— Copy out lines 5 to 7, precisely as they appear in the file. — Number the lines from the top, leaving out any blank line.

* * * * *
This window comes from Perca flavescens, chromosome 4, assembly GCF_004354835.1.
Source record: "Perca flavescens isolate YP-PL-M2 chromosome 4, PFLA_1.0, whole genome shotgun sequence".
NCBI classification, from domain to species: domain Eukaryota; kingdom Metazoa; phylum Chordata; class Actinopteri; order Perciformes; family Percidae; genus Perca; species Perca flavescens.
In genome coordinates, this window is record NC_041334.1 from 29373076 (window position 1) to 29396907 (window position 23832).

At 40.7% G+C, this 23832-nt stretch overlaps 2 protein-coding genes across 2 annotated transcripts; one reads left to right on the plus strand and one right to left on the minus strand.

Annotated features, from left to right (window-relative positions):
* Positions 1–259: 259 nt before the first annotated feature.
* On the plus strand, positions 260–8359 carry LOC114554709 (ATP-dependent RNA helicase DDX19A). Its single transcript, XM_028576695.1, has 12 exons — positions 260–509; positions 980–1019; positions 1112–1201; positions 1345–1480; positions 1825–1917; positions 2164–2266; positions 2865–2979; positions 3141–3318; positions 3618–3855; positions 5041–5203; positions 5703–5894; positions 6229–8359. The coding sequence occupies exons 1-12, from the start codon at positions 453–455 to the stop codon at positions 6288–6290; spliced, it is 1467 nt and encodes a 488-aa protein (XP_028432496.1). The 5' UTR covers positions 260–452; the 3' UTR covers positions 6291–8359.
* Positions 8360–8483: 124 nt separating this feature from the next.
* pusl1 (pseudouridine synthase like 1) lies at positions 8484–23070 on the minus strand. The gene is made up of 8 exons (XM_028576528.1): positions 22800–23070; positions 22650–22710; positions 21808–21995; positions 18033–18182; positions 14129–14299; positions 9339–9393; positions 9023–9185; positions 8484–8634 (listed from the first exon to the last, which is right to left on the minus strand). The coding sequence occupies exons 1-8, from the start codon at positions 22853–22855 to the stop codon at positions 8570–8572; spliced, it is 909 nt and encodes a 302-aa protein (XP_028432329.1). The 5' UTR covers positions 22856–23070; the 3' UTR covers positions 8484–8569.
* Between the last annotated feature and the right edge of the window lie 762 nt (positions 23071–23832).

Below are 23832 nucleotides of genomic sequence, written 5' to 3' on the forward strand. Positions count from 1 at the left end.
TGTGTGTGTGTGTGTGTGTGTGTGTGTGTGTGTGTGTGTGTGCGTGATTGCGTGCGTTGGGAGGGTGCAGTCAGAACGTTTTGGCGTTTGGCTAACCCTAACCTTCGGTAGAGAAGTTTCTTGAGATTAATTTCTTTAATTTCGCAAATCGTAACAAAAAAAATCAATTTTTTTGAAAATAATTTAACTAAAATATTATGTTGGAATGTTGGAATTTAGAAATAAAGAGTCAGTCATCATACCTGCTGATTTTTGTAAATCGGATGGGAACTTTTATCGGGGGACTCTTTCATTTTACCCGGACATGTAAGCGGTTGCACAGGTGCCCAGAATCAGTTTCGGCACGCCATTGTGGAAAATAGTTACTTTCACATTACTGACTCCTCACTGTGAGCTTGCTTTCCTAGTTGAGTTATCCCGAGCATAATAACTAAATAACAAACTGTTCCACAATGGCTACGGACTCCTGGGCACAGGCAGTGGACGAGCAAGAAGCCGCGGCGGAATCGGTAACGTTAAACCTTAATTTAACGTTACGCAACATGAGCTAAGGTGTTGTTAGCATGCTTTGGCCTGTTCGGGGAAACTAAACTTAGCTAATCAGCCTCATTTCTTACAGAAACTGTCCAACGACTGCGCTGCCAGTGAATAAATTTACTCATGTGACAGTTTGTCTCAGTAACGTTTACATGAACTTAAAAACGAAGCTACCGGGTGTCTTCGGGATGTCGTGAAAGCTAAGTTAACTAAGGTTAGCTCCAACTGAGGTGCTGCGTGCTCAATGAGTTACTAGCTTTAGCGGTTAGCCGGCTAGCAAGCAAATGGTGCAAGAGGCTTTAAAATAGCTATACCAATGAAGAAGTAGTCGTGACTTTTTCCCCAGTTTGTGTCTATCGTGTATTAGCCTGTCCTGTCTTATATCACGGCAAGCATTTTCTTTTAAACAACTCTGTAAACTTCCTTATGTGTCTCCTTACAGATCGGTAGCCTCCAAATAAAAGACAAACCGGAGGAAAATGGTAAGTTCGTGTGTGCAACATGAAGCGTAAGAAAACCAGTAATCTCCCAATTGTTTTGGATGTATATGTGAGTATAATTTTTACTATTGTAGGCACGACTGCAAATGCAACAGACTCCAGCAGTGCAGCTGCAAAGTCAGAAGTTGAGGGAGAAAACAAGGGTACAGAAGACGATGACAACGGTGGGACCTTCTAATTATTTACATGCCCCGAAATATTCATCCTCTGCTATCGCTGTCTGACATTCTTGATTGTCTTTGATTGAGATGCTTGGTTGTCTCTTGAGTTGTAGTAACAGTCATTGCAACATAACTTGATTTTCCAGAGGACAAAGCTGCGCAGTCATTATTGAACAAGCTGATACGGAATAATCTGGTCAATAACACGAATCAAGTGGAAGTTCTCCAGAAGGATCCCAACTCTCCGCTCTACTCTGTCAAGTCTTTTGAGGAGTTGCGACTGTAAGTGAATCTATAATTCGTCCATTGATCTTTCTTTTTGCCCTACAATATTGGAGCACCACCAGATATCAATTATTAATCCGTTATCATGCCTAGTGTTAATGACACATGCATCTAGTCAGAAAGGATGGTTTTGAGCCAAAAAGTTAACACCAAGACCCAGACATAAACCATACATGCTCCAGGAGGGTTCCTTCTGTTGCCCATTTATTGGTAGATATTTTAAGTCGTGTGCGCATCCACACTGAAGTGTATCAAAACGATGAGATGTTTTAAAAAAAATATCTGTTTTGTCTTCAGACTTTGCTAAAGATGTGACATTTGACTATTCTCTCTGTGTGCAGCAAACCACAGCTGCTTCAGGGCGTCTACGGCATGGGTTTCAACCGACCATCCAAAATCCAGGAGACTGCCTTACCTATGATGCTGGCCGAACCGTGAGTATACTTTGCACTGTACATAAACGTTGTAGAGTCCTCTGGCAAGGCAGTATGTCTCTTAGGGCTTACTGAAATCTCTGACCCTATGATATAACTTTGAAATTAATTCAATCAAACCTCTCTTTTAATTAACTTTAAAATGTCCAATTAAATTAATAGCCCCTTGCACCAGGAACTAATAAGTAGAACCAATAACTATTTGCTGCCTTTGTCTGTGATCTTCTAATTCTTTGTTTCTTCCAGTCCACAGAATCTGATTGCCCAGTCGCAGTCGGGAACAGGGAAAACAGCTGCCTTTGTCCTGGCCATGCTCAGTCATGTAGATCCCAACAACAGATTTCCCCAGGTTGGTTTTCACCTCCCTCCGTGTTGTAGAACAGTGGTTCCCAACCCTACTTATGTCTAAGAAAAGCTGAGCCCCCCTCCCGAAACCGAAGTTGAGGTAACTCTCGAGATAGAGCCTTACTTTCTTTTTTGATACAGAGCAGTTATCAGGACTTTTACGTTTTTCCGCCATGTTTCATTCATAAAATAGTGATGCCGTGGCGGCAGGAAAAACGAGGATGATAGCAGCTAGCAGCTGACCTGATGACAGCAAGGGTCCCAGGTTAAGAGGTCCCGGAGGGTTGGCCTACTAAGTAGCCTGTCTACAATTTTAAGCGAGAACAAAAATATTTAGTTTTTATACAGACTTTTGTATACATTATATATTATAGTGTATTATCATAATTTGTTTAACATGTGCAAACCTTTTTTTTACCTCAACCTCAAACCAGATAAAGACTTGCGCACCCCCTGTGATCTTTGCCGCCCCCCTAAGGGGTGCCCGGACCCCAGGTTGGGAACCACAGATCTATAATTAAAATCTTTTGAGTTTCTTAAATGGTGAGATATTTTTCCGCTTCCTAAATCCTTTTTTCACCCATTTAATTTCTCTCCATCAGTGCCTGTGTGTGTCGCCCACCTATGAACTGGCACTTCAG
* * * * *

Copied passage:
At 40.7% G+C, this 23832-nt stretch overlaps 2 protein-coding genes across 2 annotated transcripts; one reads left to right on the plus strand and one right to left on the minus strand.

Annotated features, from left to right (window-relative positions):
* Positions 1–259: 259 nt before the first annotated feature.